Environmental Fate Assessment
- Available data suggest that 6:2 FTOH readily degrades to form shorter-chain compounds in soil and sediment. Therefore, 6:2 FTOH is unlikely to be persistent in the environment. 6:2 FTOH has been shown to form persistent degradation products in low yields.
- Several studies have been conducted to determine whether 6:2 FTOH bioaccumulates or becomes concentrated in the bodies of living organisms. These studies indicate that organisms are capable of eliminating 6:2 FTOH and it does not bioaccumulate.
- 6:2 FTOH is volatile and may be transported in the atmosphere as a gas. 6:2 FTOH has been measured in remote environments, including the Arctic. This suggests that 6:2 FTOH may be subject to long-range environmental transport in the atmosphere.
Human and Environmental Health Hazard Assessment
- The toxicity of 6:2 FTOH has been evaluated in laboratory studies, both in vitro and in vivo. These studies show no evidence of significant toxicity at levels expected to be encountered.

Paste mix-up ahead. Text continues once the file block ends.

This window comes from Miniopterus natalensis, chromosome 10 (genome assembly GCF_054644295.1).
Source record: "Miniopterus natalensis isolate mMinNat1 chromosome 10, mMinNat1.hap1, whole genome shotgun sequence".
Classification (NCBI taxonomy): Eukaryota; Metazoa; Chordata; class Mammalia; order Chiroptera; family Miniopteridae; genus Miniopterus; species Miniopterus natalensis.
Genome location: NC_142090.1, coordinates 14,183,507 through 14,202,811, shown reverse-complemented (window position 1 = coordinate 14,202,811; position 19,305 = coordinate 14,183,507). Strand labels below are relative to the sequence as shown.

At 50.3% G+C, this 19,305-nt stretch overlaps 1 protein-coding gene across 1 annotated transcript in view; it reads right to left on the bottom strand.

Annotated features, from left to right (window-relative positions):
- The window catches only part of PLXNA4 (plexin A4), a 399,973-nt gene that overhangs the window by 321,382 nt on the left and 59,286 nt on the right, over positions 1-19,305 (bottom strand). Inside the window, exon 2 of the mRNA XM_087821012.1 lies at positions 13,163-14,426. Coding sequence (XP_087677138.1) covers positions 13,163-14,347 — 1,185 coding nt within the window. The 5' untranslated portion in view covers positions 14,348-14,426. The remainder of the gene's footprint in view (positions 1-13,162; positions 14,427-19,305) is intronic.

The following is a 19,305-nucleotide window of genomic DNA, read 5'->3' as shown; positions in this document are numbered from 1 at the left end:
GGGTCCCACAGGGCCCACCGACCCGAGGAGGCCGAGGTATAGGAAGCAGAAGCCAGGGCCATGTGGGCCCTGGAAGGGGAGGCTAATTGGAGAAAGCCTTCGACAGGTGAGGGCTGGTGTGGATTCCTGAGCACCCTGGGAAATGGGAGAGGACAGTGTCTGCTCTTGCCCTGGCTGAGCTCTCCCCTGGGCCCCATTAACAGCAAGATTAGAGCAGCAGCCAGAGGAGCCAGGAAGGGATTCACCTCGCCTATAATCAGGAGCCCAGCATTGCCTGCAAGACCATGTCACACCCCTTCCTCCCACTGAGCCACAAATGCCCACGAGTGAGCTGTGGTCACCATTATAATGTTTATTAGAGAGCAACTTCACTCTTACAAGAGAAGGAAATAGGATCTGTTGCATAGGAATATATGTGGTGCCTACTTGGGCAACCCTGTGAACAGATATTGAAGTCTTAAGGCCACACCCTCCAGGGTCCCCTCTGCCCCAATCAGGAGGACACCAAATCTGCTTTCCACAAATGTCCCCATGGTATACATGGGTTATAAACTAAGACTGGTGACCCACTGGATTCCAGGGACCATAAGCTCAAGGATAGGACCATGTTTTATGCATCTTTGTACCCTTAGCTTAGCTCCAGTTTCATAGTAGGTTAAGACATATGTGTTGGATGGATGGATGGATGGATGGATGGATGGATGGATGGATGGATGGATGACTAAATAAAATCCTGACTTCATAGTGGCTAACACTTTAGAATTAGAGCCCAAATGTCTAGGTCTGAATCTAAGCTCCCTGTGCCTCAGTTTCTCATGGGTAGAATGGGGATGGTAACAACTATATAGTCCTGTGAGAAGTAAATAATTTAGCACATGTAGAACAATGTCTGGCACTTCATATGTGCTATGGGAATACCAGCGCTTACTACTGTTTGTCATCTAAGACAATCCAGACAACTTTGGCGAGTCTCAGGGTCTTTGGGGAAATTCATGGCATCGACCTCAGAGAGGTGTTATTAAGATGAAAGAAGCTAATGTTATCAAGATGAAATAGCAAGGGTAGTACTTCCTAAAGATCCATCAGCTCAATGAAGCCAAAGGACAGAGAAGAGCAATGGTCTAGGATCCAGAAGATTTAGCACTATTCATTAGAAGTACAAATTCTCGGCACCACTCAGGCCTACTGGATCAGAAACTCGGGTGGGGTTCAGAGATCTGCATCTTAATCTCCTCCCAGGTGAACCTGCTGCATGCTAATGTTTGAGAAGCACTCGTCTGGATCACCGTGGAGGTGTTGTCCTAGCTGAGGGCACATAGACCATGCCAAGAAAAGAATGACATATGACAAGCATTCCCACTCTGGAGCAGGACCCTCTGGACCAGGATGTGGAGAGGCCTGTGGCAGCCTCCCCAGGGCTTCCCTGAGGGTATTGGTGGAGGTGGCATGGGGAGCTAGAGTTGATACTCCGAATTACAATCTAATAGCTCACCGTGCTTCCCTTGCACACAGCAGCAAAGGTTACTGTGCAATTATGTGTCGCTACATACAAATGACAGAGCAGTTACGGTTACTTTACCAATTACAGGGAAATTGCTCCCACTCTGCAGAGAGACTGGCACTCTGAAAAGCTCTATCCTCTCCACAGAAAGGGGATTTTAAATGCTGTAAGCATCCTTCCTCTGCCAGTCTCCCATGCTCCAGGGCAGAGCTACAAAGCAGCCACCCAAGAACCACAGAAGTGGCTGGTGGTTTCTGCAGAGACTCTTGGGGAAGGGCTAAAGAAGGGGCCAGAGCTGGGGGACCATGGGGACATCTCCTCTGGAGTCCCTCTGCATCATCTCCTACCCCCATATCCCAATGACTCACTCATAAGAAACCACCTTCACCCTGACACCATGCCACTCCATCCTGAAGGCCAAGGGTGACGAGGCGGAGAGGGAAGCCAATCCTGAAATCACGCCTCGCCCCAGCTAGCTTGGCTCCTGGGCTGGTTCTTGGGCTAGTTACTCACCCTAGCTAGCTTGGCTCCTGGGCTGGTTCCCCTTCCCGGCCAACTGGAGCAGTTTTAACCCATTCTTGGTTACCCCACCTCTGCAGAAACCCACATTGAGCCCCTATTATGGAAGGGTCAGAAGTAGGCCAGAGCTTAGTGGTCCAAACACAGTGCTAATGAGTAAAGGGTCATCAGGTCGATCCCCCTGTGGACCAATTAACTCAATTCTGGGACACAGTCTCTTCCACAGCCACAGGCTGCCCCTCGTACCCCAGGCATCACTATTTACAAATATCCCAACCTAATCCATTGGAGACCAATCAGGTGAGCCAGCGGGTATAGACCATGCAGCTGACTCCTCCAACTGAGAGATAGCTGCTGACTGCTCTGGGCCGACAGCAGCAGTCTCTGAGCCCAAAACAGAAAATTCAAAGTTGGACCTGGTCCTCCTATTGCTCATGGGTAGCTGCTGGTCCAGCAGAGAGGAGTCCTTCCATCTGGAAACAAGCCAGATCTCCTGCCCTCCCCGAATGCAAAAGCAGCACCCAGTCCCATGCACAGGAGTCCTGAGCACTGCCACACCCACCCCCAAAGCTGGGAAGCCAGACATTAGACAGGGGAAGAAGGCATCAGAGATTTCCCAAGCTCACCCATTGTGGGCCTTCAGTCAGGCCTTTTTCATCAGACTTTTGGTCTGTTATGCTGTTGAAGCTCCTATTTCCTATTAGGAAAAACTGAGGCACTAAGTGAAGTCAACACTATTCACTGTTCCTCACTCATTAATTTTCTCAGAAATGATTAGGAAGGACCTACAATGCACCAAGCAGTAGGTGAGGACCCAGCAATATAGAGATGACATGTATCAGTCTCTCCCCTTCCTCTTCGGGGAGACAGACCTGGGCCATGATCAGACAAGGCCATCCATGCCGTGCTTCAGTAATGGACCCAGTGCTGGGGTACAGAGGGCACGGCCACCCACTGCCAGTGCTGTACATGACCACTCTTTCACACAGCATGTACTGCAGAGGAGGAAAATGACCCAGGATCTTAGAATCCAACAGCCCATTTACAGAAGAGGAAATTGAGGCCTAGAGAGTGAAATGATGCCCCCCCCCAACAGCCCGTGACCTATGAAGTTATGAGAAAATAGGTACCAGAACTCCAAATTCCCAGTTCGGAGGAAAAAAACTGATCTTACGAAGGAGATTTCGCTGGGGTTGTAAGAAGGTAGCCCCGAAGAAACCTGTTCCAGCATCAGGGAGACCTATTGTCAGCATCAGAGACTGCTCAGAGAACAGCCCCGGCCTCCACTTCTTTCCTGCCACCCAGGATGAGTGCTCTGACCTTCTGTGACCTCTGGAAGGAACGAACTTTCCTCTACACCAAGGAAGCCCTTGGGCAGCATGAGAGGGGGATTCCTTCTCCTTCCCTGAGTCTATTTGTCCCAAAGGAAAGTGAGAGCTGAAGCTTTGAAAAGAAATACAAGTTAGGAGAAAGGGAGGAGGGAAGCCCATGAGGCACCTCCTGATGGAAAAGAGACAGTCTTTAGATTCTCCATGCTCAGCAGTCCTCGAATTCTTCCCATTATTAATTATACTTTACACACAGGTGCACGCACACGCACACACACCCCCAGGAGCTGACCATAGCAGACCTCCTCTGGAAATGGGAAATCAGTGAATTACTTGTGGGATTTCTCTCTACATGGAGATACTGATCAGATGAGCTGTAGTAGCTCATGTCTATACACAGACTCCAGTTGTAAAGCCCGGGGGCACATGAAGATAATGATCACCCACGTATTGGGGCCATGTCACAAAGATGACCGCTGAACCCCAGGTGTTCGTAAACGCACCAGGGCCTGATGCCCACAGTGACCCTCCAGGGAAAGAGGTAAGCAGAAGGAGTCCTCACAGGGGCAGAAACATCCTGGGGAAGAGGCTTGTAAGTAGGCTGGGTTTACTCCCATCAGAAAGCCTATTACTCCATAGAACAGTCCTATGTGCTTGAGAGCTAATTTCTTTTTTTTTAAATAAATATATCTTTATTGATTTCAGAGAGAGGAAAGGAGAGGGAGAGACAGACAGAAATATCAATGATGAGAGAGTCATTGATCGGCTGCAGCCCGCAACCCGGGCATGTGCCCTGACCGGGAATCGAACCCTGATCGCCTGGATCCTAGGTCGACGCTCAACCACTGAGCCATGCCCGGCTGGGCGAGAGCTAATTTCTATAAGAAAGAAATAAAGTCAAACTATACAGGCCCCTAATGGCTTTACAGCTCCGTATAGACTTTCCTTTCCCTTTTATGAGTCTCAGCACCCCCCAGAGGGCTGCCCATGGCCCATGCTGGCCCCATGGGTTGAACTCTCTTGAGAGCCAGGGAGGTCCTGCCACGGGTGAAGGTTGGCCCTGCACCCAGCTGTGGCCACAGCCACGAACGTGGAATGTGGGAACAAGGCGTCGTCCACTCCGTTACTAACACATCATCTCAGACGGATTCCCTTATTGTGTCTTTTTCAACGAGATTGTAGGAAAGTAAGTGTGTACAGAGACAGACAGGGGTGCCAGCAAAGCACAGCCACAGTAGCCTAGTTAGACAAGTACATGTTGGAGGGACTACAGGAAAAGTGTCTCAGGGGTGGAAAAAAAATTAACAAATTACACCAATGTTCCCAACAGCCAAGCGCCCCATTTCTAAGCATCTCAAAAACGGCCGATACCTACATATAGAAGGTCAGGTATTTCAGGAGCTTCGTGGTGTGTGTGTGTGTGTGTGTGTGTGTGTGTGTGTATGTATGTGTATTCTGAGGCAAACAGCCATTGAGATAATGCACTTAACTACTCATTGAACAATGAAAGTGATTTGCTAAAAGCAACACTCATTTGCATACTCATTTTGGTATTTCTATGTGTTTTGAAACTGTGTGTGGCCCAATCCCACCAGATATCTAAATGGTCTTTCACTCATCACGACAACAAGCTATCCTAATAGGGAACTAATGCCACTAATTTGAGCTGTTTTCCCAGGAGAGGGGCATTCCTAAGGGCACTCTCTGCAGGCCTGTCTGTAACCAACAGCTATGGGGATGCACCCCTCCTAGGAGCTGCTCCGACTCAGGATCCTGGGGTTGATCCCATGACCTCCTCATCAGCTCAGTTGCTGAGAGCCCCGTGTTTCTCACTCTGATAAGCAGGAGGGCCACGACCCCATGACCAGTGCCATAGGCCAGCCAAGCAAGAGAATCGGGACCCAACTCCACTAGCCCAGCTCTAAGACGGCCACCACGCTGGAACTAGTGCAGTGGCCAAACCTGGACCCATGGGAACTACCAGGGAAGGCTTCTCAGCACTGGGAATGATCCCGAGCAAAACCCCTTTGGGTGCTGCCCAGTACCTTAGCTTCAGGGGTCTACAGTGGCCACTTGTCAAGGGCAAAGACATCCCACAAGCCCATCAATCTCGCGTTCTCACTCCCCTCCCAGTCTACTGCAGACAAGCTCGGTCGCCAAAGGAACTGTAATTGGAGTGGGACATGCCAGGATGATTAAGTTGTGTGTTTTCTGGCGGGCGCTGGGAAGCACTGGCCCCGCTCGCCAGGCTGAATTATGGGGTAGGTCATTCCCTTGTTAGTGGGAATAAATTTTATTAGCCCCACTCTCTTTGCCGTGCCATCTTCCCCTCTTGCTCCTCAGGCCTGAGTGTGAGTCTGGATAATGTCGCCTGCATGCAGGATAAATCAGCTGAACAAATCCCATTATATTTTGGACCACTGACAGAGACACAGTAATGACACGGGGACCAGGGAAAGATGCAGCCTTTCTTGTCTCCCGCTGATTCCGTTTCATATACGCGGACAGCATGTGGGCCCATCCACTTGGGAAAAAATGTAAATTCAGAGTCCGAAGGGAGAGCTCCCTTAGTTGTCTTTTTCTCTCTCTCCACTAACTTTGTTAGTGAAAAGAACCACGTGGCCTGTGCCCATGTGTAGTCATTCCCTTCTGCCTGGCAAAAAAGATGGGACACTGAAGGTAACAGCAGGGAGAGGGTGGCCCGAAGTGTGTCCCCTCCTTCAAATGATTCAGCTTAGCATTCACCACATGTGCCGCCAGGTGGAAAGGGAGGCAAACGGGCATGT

- These studies indicate that 6:2 FTOH is not toxic to aquatic organisms at levels expected to be encountered.
- The European Chemicals Agency (ECHA) compiles information on various substances as part of its REACH regulations. An unpublished study referenced in the REACH dossier for 6:2 FTOH indicates that this compound meets a criterion for “T” (Toxic) in ECHA’s PBT classification scheme (STOT RE 2, H373).
International criteria define chemicals of concern as persistent organic pollutants (POPs). A POP is a substance that is resistant to environmental degradation, tends to bioaccumulate in living organisms, and has potentially significant adverse impacts on human health and the environment. Although 6:2 FTOH may be transported long distances in the environment and it meets an ECHA criterion for “T”, based on its environmental fate and toxicity (information current as of December 2016), it does not meet other criteria for a POP.
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